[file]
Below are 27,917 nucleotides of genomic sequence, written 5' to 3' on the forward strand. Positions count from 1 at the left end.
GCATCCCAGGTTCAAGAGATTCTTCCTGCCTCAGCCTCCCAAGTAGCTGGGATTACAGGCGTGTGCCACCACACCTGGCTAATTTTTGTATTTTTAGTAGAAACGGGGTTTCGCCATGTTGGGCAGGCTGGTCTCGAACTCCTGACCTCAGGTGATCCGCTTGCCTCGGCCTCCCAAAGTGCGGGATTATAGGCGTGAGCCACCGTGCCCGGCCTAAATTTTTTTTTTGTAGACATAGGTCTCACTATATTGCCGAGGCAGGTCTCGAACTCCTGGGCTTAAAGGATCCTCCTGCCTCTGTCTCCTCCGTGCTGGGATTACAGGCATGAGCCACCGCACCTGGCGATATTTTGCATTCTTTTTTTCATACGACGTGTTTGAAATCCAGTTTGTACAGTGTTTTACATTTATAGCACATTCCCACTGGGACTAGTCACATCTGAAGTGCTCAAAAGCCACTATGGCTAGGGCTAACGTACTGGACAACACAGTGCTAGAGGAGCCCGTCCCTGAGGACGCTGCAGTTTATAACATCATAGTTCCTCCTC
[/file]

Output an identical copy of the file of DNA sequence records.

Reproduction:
Below are 27,917 nucleotides of genomic sequence, written 5' to 3' on the forward strand. Positions count from 1 at the left end.
GCATCCCAGGTTCAAGAGATTCTTCCTGCCTCAGCCTCCCAAGTAGCTGGGATTACAGGCGTGTGCCACCACACCTGGCTAATTTTTGTATTTTTAGTAGAAACGGGGTTTCGCCATGTTGGGCAGGCTGGTCTCGAACTCCTGACCTCAGGTGATCCGCTTGCCTCGGCCTCCCAAAGTGCGGGATTATAGGCGTGAGCCACCGTGCCCGGCCTAAATTTTTTTTTTGTAGACATAGGTCTCACTATATTGCCGAGGCAGGTCTCGAACTCCTGGGCTTAAAGGATCCTCCTGCCTCTGTCTCCTCCGTGCTGGGATTACAGGCATGAGCCACCGCACCTGGCGATATTTTGCATTCTTTTTTTCATACGACGTGTTTGAAATCCAGTTTGTACAGTGTTTTACATTTATAGCACATTCCCACTGGGACTAGTCACATCTGAAGTGCTCAAAAGCCACTATGGCTAGGGCTAACGTACTGGACAACACAGTGCTAGAGGAGCCCGTCCCTGAGGACGCTGCAGTTTATAACATCATAGTTCCTCCTC